What do two young Russian coders, a Ukrainian cybercriminal and two Mexican fake credit card smugglers have in common?
No, it’s not the beginning of a insensitive ethnic joke. All five people have been linked to one of the largest cybersecurity breaches in history. One of them may have been mistakingly identified, but that hasn’t prevented him from being swept up in investigators’ wide net.
The day before Thanksgiving, unknown cybercriminals launched a coordinated strike against the Target (NYSE:TGT), the second-largest discount retailer in the United States. The attackers first broke into a Target Web server and uploaded malicious software to the point-of-sale machines that Target employees use in checkout lines. The software collected two things: the information contained within the magnetic strip of every credit and debit card swiped, and personal information from Target shopping accounts.
In the first two weeks of the holiday shopping season – including Black Friday, the biggest shopping day of the year -- the thieves made off with 40 million credit and debit card records. Another 70 million account profiles – which include the names, mailing addresses, phone numbers and email addresses of Target shoppers – were also stolen. Some say that attack is the biggest cybercrime against a single retailer in the U.S.
It wasn’t until Dec. 19, four days after the attack was over, that Target admitted the security breach and assured the public that it would find the person or people responsible.
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“We take this matter very seriously and are working with law enforcement to bring those responsible to justice,” Target CEO Gregg Steinhafel said in a statement.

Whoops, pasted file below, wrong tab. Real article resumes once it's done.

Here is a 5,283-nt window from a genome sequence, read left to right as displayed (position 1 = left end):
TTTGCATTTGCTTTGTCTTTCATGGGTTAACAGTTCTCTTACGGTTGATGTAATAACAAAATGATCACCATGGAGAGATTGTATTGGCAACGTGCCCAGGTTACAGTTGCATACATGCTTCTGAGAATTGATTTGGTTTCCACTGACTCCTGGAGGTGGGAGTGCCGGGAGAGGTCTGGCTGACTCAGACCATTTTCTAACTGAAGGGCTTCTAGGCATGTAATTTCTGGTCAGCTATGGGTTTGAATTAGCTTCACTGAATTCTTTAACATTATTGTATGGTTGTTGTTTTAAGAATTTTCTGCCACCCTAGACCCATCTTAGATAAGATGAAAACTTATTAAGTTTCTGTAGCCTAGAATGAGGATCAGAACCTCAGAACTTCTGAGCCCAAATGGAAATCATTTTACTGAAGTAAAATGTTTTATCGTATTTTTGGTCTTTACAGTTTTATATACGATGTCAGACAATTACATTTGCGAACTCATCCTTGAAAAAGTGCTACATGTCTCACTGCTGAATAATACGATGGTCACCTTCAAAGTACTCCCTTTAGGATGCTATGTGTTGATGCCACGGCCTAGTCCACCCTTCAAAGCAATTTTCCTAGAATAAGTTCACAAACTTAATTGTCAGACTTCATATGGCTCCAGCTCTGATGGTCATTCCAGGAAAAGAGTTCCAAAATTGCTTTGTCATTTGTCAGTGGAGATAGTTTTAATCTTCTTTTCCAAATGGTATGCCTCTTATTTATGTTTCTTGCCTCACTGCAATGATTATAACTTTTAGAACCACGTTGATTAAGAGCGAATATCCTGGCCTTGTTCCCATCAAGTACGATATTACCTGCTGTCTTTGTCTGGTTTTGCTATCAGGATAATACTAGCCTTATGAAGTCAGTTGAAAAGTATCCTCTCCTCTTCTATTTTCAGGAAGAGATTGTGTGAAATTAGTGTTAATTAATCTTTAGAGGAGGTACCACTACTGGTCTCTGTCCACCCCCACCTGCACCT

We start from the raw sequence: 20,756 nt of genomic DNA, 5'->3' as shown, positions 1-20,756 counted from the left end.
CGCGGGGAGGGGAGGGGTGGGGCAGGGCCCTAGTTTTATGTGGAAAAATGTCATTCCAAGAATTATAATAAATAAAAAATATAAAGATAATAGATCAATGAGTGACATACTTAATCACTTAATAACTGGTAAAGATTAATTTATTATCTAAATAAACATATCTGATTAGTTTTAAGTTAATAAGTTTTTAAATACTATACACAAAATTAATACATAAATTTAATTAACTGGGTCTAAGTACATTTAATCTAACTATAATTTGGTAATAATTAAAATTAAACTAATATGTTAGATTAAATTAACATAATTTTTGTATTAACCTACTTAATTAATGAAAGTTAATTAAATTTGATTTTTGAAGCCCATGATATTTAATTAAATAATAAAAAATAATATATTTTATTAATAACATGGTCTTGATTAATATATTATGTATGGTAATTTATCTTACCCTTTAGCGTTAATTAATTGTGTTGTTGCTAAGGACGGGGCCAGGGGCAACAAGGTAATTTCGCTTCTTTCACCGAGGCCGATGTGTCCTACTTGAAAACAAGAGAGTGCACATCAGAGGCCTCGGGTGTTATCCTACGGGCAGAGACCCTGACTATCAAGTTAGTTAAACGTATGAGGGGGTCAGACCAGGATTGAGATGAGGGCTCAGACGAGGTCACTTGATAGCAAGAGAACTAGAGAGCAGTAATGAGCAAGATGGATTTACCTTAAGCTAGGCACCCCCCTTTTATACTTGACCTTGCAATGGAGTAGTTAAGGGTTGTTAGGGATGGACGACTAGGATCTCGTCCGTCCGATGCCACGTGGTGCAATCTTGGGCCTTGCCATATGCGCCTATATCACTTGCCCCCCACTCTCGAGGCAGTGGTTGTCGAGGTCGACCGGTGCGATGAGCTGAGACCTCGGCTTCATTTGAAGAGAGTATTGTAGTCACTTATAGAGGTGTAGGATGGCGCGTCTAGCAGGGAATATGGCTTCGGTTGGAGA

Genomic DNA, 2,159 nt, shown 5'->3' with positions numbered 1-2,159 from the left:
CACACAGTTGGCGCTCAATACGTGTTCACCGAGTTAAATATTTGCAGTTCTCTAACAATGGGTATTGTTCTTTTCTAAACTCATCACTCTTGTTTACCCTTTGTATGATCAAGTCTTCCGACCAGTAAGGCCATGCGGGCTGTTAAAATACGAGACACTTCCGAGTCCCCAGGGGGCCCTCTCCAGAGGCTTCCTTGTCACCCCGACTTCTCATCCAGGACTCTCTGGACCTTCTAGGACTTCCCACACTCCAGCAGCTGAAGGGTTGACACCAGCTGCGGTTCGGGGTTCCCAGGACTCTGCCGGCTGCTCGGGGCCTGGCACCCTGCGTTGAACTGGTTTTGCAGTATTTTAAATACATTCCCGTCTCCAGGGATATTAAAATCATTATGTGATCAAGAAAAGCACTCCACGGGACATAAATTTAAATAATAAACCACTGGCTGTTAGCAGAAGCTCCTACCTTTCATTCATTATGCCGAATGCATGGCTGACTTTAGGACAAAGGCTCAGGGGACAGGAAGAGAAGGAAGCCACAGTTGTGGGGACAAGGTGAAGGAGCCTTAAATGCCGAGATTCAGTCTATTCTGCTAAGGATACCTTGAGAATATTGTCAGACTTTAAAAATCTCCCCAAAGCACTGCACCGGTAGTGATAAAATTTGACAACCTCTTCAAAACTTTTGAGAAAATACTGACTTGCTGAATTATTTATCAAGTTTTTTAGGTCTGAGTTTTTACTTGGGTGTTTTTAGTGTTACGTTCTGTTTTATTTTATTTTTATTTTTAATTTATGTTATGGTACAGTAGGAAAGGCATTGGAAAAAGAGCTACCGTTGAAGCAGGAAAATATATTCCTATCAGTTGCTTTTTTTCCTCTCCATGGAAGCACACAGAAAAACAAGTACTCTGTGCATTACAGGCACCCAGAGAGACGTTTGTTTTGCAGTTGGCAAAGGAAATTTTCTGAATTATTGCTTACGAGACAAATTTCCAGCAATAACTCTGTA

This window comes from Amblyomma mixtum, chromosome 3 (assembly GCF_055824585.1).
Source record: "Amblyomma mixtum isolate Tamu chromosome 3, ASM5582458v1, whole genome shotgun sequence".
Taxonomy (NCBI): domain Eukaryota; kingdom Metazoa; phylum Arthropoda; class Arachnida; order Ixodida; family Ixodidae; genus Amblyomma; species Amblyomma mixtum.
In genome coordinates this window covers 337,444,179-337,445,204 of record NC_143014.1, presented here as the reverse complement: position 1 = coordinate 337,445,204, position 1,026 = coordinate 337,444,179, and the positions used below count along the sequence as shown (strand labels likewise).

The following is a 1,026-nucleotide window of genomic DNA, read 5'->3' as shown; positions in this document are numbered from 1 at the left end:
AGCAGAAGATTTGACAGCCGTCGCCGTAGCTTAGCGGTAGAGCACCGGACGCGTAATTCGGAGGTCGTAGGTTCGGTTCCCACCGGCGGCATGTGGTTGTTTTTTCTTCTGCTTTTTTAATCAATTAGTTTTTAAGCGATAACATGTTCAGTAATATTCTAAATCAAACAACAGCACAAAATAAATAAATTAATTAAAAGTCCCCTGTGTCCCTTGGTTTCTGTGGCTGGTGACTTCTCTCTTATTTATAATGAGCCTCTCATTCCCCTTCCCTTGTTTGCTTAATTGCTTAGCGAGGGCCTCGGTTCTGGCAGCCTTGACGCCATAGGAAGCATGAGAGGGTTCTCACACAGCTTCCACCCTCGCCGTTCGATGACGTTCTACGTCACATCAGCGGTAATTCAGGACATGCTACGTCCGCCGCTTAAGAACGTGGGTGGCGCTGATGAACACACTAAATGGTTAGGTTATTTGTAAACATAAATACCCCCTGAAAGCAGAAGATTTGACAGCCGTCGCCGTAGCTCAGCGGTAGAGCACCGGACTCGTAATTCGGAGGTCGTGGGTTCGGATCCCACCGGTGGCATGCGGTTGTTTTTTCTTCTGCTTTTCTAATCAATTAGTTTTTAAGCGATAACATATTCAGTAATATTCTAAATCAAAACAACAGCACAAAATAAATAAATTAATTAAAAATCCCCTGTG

The hunt was on, and on Jan. 16 the U.S. Department of Homeland Security, the U.S. Secret Service, the Financial Services Information Sharing and Analysis Center, and cyberthreat intelligence firm iSIGHT Partners published a joint report that identified the malware as Kaptoxa (a Russian slang word for potato; pronounced Kar-Toe-Sha).
The following day, Los Angeles-based cyberintelligence company IntelCrawler announced that it had traced the “BlackPOS” malware to its source. IntelCrawler published detailed information on how it reverse-engineered the malware to find that it was authored by the codename “ree4,” a hacker who earned money by programming tools for the hacker community, hacking social media accounts, and training other hackers in performing attacks designed to take down Internet services.
Using Russian social networks, IntelCrawler concluded that ree4 was the pseudonym of Sergey Tarasov, a 17-year-old Russian hacker with roots in St. Petersburg. Tarasov denied the accusation in Russian media outlets, stating that although he enjoys writing code for personal use, he doesn’t have the hacking know-how to create the Kaptoxa malware. He also said that he has no connetion to St. Petersburg.
“They named the wrong guy,” said Krebs, who worked as a reporter for the Washington Post for 14 years before using his self-taught computer skills to start an independent computer security blog, Krebs on Security. His own research into the BlackPOS malware led to a different conclusion.
“If you are going to cover this news, it should be done so with a dose of skepticism,” Krebs told journalists who asked for his take on the IntelCrawler report.
This didn’t stop many news outlets from running with the story, and soon the teenager was synonymous with “Target hacker” in Google searches.
“Well, what can I say,” Tarasov told Russian news website Tjournal, according to a rough Google translation. “Our media grabs information and gives it to the masses without checking beforehand.”
Tarasov has reportedly hired a lawyer and refused to answer questions about his participation in hacker forums, but it’s hard to argue against his point. The IntelCrawler report had not been verified by other security firms or law enforcement agencies (possibly to avoid interfering with an on-going investigation).